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Sri Lankan shares up on telco buying, rupee firmer

 COLOMBO, March 26 (Reuters) - Sri Lankan shares inched up
on Wednesday, with bluechip Sri Lanka Telecom SLTL.CM leading
the way as investors expected a stake in the firm to be sold at
a premium to Malaysia's Maxis soon, traders said.
 The rupee closed firmer on profit taking.
 The Colombo All-Share index .CSE rose 0.15 percent or
3.78 points to 2,549.56. The market has been choppy since it
hit a 3-½   month closing high on March 12.
 Sri Lanka Telecom, the country's top fixed-line operator,
closed 0.62 percent up at 40.50 rupees a share as calculated on
a weighted average. It accounted for around 30 percent of
market turnover of 586.8 million rupees ($5.44 million).
 "Investors heavily traded SLT (Sri Lanka Telecom) shares
expecting the stake sale to go through soon," said Vajira
Premawardhana, head of research at Lanka Orix Securities.
 The firm's stock has risen over 8 percent since the Supreme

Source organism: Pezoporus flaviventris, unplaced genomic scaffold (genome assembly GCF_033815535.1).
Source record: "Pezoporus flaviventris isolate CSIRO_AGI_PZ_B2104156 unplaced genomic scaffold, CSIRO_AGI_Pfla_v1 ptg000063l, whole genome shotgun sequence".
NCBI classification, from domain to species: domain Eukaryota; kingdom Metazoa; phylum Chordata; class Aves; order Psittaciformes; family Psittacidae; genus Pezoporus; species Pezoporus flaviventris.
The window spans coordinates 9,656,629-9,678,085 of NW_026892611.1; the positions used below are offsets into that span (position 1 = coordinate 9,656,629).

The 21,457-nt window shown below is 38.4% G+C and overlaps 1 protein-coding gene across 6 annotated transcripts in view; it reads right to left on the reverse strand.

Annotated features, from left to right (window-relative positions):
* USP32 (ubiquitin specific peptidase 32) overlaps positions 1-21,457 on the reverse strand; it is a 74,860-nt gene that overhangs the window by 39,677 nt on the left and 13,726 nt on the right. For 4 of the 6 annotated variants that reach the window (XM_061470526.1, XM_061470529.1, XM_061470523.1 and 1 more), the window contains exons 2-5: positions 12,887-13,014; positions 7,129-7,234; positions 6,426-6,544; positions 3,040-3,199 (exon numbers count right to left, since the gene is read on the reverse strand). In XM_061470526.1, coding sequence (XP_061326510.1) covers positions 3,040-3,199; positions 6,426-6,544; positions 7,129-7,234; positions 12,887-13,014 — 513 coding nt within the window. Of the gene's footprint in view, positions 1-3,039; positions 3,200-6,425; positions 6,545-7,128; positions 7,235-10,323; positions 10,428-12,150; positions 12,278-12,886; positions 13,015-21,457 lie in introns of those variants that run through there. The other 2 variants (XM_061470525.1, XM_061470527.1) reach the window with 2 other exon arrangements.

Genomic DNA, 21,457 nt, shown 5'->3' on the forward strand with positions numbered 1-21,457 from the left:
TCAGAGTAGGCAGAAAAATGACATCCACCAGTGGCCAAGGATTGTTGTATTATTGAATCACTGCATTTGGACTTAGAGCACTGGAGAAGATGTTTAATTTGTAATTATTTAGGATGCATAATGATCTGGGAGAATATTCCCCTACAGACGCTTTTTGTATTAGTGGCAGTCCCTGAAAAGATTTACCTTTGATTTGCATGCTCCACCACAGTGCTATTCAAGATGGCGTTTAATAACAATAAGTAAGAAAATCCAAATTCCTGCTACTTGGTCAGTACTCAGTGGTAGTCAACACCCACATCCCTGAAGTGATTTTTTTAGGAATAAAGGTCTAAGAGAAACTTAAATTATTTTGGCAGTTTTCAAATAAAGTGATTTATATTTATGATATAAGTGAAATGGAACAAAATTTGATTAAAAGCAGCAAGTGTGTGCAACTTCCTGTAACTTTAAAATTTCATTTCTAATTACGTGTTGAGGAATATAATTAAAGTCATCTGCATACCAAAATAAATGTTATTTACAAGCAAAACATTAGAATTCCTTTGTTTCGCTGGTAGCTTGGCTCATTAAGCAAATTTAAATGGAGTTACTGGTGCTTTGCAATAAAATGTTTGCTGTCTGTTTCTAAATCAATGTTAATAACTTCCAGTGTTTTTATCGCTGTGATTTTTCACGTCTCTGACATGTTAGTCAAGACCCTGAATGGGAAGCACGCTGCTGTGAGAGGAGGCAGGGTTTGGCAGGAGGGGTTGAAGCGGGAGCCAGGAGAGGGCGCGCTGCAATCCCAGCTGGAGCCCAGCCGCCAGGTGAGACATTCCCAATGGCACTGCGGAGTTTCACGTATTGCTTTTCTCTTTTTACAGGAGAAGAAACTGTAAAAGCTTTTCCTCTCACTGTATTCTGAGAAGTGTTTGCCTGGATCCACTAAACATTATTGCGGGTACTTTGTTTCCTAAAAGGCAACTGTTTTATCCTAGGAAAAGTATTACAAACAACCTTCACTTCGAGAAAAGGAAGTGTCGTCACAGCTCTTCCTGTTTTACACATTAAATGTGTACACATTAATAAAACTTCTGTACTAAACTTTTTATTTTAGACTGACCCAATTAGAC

Court on March 10 allowed Japan's Nippon Telegraph and
Telephone Corp 9432.T to sell a stake in the firm to
Malaysian mobile network operator Maxis Communications.
 The deal was earlier tipped to go through last week at
above 42 rupees a share, but some traders now see it topping 52
rupees.
 Despite the optimism, some investors booked profits in the
firm.
 Conglomerate John Keells Holdings JKH.CM, which accounts
for 10 percent of total market capitalisation, rose 0.84
percent to 120 rupees a share. Investors expect it to announce
strong earnings for the year to end-March, traders said.
 Local lender Nations Trust Bank NTB.CM closed 3.45
percent firmer at 30 rupees on strategic buying, while large
cap diversified holdings Ceylon Theatres Ltd CTHR.CM rose
4.44 percent to 4,700 rupees after a share split on Tuesday.
 The market is 0.34 percent up for the year so far after
sliding almost 7 percent in early January, when the government
formally scrapped a shaky truce with Tamil Tiger rebels.
 The rupee LKR= closed at 107.72/78 per dollar, up from
Tuesday's 107.90/95. The currency hit a 14-month high of
107.40/50 on March 10.
 "The rupee strengthened with the profit-taking," said a
currency dealer.
 Traders said banks sold dollars as rupee borrowing was
expensive with the interbank lending rate hovering around 18
percent, offering further support for the rupee.
 The interday call money rate CLIBOR fell to 18.315
percent, from Tuesday's 18.711 percent.
 ($1=107.75 rupees)
 (Editing by Rob Taylor/Mark Williams)

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